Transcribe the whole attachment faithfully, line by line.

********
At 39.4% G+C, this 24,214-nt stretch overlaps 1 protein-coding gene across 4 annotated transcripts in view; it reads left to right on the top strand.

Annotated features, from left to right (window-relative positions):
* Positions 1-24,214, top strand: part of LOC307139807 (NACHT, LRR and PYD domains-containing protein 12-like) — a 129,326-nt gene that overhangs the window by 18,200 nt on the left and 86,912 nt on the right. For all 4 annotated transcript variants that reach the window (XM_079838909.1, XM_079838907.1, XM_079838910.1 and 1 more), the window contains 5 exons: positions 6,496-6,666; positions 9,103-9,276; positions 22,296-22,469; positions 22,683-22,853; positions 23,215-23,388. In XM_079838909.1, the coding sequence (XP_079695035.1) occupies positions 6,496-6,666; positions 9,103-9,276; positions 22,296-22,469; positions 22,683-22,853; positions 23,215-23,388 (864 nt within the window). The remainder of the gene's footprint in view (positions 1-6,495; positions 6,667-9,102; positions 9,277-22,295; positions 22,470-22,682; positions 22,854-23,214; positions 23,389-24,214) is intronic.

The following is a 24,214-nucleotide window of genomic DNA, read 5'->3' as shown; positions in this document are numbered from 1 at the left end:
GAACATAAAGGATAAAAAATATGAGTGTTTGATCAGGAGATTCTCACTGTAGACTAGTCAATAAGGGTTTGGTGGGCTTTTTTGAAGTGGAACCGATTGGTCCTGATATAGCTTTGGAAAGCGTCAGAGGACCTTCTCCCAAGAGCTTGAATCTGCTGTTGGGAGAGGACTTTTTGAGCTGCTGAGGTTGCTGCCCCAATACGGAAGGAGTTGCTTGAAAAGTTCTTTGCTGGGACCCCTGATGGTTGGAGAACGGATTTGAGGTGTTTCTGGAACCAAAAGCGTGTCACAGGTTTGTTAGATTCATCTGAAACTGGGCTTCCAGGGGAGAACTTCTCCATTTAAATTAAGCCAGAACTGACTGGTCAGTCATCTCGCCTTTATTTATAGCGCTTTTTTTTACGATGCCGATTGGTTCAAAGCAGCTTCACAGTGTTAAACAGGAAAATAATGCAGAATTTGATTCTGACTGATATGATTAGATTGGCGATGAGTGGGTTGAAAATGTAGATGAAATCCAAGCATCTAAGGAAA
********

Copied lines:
At 39.4% G+C, this 24,214-nt stretch overlaps 1 protein-coding gene across 4 annotated transcripts in view; it reads left to right on the top strand.

Annotated features, from left to right (window-relative positions):
* Positions 1-24,214, top strand: part of LOC307139807 (NACHT, LRR and PYD domains-containing protein 12-like) — a 129,326-nt gene that overhangs the window by 18,200 nt on the left and 86,912 nt on the right. For all 4 annotated transcript variants that reach the window (XM_079838909.1, XM_079838907.1, XM_079838910.1 and 1 more), the window contains 5 exons: positions 6,496-6,666; positions 9,103-9,276; positions 22,296-22,469; positions 22,683-22,853; positions 23,215-23,388. In XM_079838909.1, the coding sequence (XP_079695035.1) occupies positions 6,496-6,666; positions 9,103-9,276; positions 22,296-22,469; positions 22,683-22,853; positions 23,215-23,388 (864 nt within the window). The remainder of the gene's footprint in view (positions 1-6,495; positions 6,667-9,102; positions 9,277-22,295; positions 22,470-22,682; positions 22,854-23,214; positions 23,389-24,214) is intronic.

The following is a 24,214-nucleotide window of genomic DNA, read 5'->3' as shown; positions in this document are numbered from 1 at the left end:
GAACATAAAGGATAAAAAATATGAGTGTTTGATCAGGAGATTCTCACTGTAGACTAGTCAATAAGGGTTTGGTGGGCTTTTTTGAAGTGGAACCGATTGGTCCTGATATAGCTTTGGAAAGCGTCAGAGGACCTTCTCCCAAGAGCTTGAATCTGCTGTTGGGAGAGGACTTTTTGAGCTGCTGAGGTTGCTGCCCCAATACGGAAGGAGTTGCTTGAAAAGTTCTTTGCTGGGACCCCTGATGGTTGGAGAACGGATTTGAGGTGTTTCTGGAACCAAAAGCGTGTCACAGGTTTGTTAGATTCATCTGAAACTGGGCTTCCAGGGGAGAACTTCTCCATTTAAATTAAGCCAGAACTGACTGGTCAGTCATCTCGCCTTTATTTATAGCGCTTTTTTTTACGATGCCGATTGGTTCAAAGCAGCTTCACAGTGTTAAACAGGAAAATAATGCAGAATTTGATTCTGACTGATATGATTAGATTGGCGATGAGTGGGTTGAAAATGTAGATGAAATCCAAGCATCTAAGGAAA